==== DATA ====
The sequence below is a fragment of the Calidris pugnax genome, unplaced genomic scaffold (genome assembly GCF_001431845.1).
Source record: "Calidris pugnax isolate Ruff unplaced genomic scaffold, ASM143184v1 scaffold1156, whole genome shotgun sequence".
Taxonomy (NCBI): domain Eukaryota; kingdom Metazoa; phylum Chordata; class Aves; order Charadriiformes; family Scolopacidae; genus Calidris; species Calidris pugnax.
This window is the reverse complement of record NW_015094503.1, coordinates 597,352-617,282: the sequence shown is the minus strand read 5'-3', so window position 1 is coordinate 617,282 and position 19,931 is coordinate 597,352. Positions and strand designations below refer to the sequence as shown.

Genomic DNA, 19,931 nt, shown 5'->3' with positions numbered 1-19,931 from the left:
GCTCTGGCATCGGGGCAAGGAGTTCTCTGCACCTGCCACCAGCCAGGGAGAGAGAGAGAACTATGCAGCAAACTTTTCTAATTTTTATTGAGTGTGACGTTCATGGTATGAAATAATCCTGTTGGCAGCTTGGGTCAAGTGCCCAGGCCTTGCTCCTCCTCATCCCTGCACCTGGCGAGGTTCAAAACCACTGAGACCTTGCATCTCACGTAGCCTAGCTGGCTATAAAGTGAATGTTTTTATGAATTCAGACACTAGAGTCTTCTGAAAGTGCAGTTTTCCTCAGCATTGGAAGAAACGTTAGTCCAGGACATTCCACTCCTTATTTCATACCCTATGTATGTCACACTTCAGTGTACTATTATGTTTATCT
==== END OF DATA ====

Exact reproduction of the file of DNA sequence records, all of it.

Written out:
The sequence below is a fragment of the Calidris pugnax genome, unplaced genomic scaffold (genome assembly GCF_001431845.1).
Source record: "Calidris pugnax isolate Ruff unplaced genomic scaffold, ASM143184v1 scaffold1156, whole genome shotgun sequence".
Taxonomy (NCBI): domain Eukaryota; kingdom Metazoa; phylum Chordata; class Aves; order Charadriiformes; family Scolopacidae; genus Calidris; species Calidris pugnax.
This window is the reverse complement of record NW_015094503.1, coordinates 597,352-617,282: the sequence shown is the minus strand read 5'-3', so window position 1 is coordinate 617,282 and position 19,931 is coordinate 597,352. Positions and strand designations below refer to the sequence as shown.

Genomic DNA, 19,931 nt, shown 5'->3' with positions numbered 1-19,931 from the left:
GCTCTGGCATCGGGGCAAGGAGTTCTCTGCACCTGCCACCAGCCAGGGAGAGAGAGAGAACTATGCAGCAAACTTTTCTAATTTTTATTGAGTGTGACGTTCATGGTATGAAATAATCCTGTTGGCAGCTTGGGTCAAGTGCCCAGGCCTTGCTCCTCCTCATCCCTGCACCTGGCGAGGTTCAAAACCACTGAGACCTTGCATCTCACGTAGCCTAGCTGGCTATAAAGTGAATGTTTTTATGAATTCAGACACTAGAGTCTTCTGAAAGTGCAGTTTTCCTCAGCATTGGAAGAAACGTTAGTCCAGGACATTCCACTCCTTATTTCATACCCTATGTATGTCACACTTCAGTGTACTATTATGTTTATCT